This block converts the "restaurant" column in the "fast_food" dataset to a factor, which is useful for modeling and analysis.

Block 4: Data Filtering and Logistic Regression (Q2 and Q3)

```R fast_food_ms <- fast_food %>% filter(restaurant == "Mcdonalds" | restaurant == "Subway") fast_food_ms$restaurant = as.integer(fast_food_ms$restaurant == "Mcdonalds") lm_fit1 <- glm(restaurant ~ calories + sodium + protein, fast_food_ms, family = "binomial") Q2 <- lm_fit1$coefficients Q2 <- round(Q2, 2) lm_fit2 <- glm(restaurant ~ calories + protein, fast_food_ms, family = "binomial") AIC_model_fit = AIC(lm_fit1, lm_fit2) Q3 = min(AIC_model_fit$AIC) Q3 = round(Q3, 2) ```

This block first filters the "fast_food" dataset to select only rows where the restaurant is "Mcdonalds" or "Subway." It then transforms the "restaurant" column into binary values (1 for Mcdonalds, 0 for Subway) and fits two logistic regression models. Q2 stores the coefficients of the first logistic regression model, and Q3 stores the minimum AIC value from the model comparison.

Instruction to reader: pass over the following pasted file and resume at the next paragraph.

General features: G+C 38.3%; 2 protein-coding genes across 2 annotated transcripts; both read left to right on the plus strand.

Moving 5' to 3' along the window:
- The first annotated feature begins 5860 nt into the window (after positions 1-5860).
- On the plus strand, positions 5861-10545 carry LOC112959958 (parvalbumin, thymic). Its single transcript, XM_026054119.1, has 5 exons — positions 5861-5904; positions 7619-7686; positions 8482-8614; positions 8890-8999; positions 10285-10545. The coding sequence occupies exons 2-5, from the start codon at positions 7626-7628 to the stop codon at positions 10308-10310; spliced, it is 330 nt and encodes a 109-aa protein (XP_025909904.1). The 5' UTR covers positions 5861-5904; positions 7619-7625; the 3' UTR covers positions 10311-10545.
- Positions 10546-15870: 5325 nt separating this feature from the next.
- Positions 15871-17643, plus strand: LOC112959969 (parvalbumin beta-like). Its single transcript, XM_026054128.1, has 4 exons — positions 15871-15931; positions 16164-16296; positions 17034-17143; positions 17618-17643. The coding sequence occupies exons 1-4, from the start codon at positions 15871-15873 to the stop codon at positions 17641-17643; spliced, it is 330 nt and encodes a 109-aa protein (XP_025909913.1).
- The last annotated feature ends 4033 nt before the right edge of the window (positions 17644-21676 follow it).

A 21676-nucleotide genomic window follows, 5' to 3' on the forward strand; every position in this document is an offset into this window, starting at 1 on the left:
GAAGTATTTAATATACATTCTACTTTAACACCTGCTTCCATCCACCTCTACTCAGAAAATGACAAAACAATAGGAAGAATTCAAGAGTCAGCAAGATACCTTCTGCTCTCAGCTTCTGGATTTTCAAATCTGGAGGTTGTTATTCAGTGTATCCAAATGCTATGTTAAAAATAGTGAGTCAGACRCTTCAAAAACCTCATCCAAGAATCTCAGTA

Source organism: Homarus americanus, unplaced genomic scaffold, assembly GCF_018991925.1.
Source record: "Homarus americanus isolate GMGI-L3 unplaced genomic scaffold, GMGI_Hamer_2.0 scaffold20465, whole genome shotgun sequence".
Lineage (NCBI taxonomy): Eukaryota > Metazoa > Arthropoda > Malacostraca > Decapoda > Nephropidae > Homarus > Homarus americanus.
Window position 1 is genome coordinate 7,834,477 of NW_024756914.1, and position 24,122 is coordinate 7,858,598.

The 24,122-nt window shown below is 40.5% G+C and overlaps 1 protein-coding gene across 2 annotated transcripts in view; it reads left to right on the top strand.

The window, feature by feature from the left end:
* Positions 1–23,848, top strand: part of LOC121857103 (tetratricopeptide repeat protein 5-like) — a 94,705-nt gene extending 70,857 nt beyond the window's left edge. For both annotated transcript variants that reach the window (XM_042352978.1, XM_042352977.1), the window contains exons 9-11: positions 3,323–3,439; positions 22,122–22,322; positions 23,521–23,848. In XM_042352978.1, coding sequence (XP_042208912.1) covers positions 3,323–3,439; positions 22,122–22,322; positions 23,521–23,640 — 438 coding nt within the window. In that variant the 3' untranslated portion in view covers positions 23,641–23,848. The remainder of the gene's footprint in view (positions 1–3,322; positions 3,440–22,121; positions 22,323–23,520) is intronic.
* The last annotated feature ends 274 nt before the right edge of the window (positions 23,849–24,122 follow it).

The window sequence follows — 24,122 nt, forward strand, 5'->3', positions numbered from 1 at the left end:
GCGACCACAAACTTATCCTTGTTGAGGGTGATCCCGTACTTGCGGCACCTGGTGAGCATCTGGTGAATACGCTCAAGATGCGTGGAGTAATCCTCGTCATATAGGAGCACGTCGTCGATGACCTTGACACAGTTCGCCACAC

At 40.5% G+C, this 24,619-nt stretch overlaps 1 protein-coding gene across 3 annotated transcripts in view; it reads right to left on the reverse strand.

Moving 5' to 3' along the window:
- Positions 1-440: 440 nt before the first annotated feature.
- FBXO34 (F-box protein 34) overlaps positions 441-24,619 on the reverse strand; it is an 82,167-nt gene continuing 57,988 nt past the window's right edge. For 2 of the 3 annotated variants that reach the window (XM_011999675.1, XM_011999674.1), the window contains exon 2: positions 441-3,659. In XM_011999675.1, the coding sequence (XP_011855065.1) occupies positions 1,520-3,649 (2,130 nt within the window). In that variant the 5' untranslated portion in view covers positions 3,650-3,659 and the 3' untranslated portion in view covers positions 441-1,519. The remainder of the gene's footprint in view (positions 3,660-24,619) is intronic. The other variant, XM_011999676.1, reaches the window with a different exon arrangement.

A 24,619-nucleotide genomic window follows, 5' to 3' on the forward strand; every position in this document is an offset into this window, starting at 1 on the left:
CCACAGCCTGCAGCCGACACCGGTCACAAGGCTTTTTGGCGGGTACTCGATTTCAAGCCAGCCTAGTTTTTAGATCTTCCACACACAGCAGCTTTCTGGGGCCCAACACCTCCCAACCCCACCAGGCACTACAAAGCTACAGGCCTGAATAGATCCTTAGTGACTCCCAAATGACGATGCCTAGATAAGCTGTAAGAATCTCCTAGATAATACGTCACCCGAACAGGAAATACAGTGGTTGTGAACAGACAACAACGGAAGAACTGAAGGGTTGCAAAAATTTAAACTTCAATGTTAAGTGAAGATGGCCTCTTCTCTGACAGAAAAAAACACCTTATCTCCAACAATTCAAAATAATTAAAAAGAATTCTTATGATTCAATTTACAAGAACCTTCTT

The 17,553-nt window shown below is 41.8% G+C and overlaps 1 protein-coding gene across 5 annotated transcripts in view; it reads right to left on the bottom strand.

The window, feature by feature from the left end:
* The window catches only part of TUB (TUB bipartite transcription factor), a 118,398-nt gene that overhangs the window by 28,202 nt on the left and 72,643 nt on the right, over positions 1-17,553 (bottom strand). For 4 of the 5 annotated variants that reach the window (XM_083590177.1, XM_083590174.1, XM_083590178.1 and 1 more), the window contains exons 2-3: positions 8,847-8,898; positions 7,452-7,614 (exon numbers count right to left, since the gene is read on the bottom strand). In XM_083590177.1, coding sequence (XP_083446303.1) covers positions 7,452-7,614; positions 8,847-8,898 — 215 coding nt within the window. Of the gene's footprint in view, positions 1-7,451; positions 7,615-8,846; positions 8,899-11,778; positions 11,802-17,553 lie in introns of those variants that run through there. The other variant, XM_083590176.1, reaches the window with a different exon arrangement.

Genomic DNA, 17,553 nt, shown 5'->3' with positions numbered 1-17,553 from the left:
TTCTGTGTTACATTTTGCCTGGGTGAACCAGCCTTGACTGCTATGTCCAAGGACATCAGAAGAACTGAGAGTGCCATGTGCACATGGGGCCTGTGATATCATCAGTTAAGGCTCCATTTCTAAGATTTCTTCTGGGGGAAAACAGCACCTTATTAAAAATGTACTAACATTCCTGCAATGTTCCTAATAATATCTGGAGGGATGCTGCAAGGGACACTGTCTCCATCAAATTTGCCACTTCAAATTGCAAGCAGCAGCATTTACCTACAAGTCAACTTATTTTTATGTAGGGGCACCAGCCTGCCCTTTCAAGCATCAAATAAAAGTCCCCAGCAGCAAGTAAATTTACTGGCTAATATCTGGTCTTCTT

Block 5: Linear Regression and Store in Q4

```R lm_fit3 <- lm(calories ~ sat_fat + fiber + sugar, fast_food) std_coeff = lm.beta(lm_fit3) Q4 <- coef(lm_fit3)[2] Q4 <- round(Q4, 2) ```

In this block, a linear regression model is fitted with "calories" as the response variable and "sat_fat," "fiber," and "sugar" as predictor variables. Q4 stores the coefficient of "sat_fat" from the model.

Block 6: Data Transformation and Filtering (Q5 and Q5_data)

```R transformed_data <- fast_food %>% group_by(restaurant) %>% summarise("n" = n()) %>% filter(n >= 50 & n <= 60) transformed_data Q5_data <- fast_food %>% filter(restaurant %in% transformed_data$restaurant) ```

This block creates a summary dataset "transformed_data" that groups the "fast_food" dataset by restaurant, calculates the count of observations ("n"), and then filters for restaurants with counts between 50 and 60. "Q5_data" is created by filtering the "fast_food" dataset to include only the selected restaurants.

Block 7: Linear Regression and Summary Statistics (Q5)